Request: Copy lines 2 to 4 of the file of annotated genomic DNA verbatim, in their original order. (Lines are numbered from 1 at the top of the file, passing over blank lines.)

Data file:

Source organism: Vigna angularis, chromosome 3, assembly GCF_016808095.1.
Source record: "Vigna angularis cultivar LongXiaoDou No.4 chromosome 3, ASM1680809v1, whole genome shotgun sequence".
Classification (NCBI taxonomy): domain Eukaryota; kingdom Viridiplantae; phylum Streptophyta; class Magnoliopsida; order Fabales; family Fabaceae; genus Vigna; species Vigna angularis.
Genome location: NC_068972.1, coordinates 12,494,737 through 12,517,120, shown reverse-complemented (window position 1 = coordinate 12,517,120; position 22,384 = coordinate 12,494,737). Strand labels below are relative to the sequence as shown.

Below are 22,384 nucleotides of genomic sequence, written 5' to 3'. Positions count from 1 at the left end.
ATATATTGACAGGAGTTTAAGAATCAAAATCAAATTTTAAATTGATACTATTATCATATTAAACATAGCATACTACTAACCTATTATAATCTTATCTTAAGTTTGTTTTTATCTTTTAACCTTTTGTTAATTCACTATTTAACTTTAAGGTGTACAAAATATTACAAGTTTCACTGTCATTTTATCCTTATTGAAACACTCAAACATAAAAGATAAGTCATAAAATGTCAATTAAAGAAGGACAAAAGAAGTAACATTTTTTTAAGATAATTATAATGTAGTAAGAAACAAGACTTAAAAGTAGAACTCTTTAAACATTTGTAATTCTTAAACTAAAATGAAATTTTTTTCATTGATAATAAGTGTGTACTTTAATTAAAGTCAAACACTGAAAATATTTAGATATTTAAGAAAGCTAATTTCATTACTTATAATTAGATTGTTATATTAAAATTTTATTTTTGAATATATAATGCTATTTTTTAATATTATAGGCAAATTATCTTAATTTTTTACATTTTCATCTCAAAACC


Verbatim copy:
Source record: "Vigna angularis cultivar LongXiaoDou No.4 chromosome 3, ASM1680809v1, whole genome shotgun sequence".
Classification (NCBI taxonomy): domain Eukaryota; kingdom Viridiplantae; phylum Streptophyta; class Magnoliopsida; order Fabales; family Fabaceae; genus Vigna; species Vigna angularis.
Genome location: NC_068972.1, coordinates 12,494,737 through 12,517,120, shown reverse-complemented (window position 1 = coordinate 12,517,120; position 22,384 = coordinate 12,494,737). Strand labels below are relative to the sequence as shown.